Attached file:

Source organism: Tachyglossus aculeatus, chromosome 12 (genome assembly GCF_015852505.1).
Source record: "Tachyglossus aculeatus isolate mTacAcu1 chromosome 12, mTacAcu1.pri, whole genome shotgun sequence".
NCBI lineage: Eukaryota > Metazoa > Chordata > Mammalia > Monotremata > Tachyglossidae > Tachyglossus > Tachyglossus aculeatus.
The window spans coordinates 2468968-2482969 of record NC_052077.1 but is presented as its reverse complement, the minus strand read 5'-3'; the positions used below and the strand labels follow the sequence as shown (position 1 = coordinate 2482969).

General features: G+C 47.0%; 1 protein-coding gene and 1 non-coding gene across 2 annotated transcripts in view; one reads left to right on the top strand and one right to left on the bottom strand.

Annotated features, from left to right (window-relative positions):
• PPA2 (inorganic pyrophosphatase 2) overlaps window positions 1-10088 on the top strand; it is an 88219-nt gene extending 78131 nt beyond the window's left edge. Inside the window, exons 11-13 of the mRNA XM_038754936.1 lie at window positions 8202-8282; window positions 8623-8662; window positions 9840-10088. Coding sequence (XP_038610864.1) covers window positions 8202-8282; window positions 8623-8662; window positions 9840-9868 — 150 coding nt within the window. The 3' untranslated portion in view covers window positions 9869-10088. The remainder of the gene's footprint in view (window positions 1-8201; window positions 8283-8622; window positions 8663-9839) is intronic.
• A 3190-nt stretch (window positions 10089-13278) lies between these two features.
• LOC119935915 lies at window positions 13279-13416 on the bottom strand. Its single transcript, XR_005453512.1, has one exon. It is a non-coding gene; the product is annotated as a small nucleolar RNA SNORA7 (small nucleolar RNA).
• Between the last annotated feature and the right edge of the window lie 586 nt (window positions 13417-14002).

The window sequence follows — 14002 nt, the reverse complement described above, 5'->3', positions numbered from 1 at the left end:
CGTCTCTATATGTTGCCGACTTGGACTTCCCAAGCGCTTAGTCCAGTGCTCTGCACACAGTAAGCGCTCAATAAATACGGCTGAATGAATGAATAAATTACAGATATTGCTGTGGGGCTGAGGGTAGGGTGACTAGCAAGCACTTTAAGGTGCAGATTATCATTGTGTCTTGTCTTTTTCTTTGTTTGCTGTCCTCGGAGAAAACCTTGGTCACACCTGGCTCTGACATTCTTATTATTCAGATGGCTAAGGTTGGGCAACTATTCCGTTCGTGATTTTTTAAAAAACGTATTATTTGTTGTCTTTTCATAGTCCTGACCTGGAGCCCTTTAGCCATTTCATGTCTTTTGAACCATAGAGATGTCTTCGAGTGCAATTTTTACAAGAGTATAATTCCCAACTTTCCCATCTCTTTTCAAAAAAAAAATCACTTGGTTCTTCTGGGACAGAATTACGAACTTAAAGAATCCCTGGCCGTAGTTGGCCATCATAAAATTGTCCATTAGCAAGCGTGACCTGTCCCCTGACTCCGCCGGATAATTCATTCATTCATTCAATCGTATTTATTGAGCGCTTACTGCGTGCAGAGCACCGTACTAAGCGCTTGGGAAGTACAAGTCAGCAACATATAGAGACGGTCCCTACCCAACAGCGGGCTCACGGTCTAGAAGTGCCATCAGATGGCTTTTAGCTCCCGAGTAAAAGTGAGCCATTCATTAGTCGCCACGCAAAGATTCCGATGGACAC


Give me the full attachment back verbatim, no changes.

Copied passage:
Source organism: Tachyglossus aculeatus, chromosome 12 (genome assembly GCF_015852505.1).
Source record: "Tachyglossus aculeatus isolate mTacAcu1 chromosome 12, mTacAcu1.pri, whole genome shotgun sequence".
NCBI lineage: Eukaryota > Metazoa > Chordata > Mammalia > Monotremata > Tachyglossidae > Tachyglossus > Tachyglossus aculeatus.
The window spans coordinates 2468968-2482969 of record NC_052077.1 but is presented as its reverse complement, the minus strand read 5'-3'; the positions used below and the strand labels follow the sequence as shown (position 1 = coordinate 2482969).

General features: G+C 47.0%; 1 protein-coding gene and 1 non-coding gene across 2 annotated transcripts in view; one reads left to right on the top strand and one right to left on the bottom strand.

Annotated features, from left to right (window-relative positions):
• PPA2 (inorganic pyrophosphatase 2) overlaps window positions 1-10088 on the top strand; it is an 88219-nt gene extending 78131 nt beyond the window's left edge. Inside the window, exons 11-13 of the mRNA XM_038754936.1 lie at window positions 8202-8282; window positions 8623-8662; window positions 9840-10088. Coding sequence (XP_038610864.1) covers window positions 8202-8282; window positions 8623-8662; window positions 9840-9868 — 150 coding nt within the window. The 3' untranslated portion in view covers window positions 9869-10088. The remainder of the gene's footprint in view (window positions 1-8201; window positions 8283-8622; window positions 8663-9839) is intronic.
• A 3190-nt stretch (window positions 10089-13278) lies between these two features.
• LOC119935915 lies at window positions 13279-13416 on the bottom strand. Its single transcript, XR_005453512.1, has one exon. It is a non-coding gene; the product is annotated as a small nucleolar RNA SNORA7 (small nucleolar RNA).
• Between the last annotated feature and the right edge of the window lie 586 nt (window positions 13417-14002).

The window sequence follows — 14002 nt, the reverse complement described above, 5'->3', positions numbered from 1 at the left end:
CGTCTCTATATGTTGCCGACTTGGACTTCCCAAGCGCTTAGTCCAGTGCTCTGCACACAGTAAGCGCTCAATAAATACGGCTGAATGAATGAATAAATTACAGATATTGCTGTGGGGCTGAGGGTAGGGTGACTAGCAAGCACTTTAAGGTGCAGATTATCATTGTGTCTTGTCTTTTTCTTTGTTTGCTGTCCTCGGAGAAAACCTTGGTCACACCTGGCTCTGACATTCTTATTATTCAGATGGCTAAGGTTGGGCAACTATTCCGTTCGTGATTTTTTAAAAAACGTATTATTTGTTGTCTTTTCATAGTCCTGACCTGGAGCCCTTTAGCCATTTCATGTCTTTTGAACCATAGAGATGTCTTCGAGTGCAATTTTTACAAGAGTATAATTCCCAACTTTCCCATCTCTTTTCAAAAAAAAAATCACTTGGTTCTTCTGGGACAGAATTACGAACTTAAAGAATCCCTGGCCGTAGTTGGCCATCATAAAATTGTCCATTAGCAAGCGTGACCTGTCCCCTGACTCCGCCGGATAATTCATTCATTCATTCAATCGTATTTATTGAGCGCTTACTGCGTGCAGAGCACCGTACTAAGCGCTTGGGAAGTACAAGTCAGCAACATATAGAGACGGTCCCTACCCAACAGCGGGCTCACGGTCTAGAAGTGCCATCAGATGGCTTTTAGCTCCCGAGTAAAAGTGAGCCATTCATTAGTCGCCACGCAAAGATTCCGATGGACAC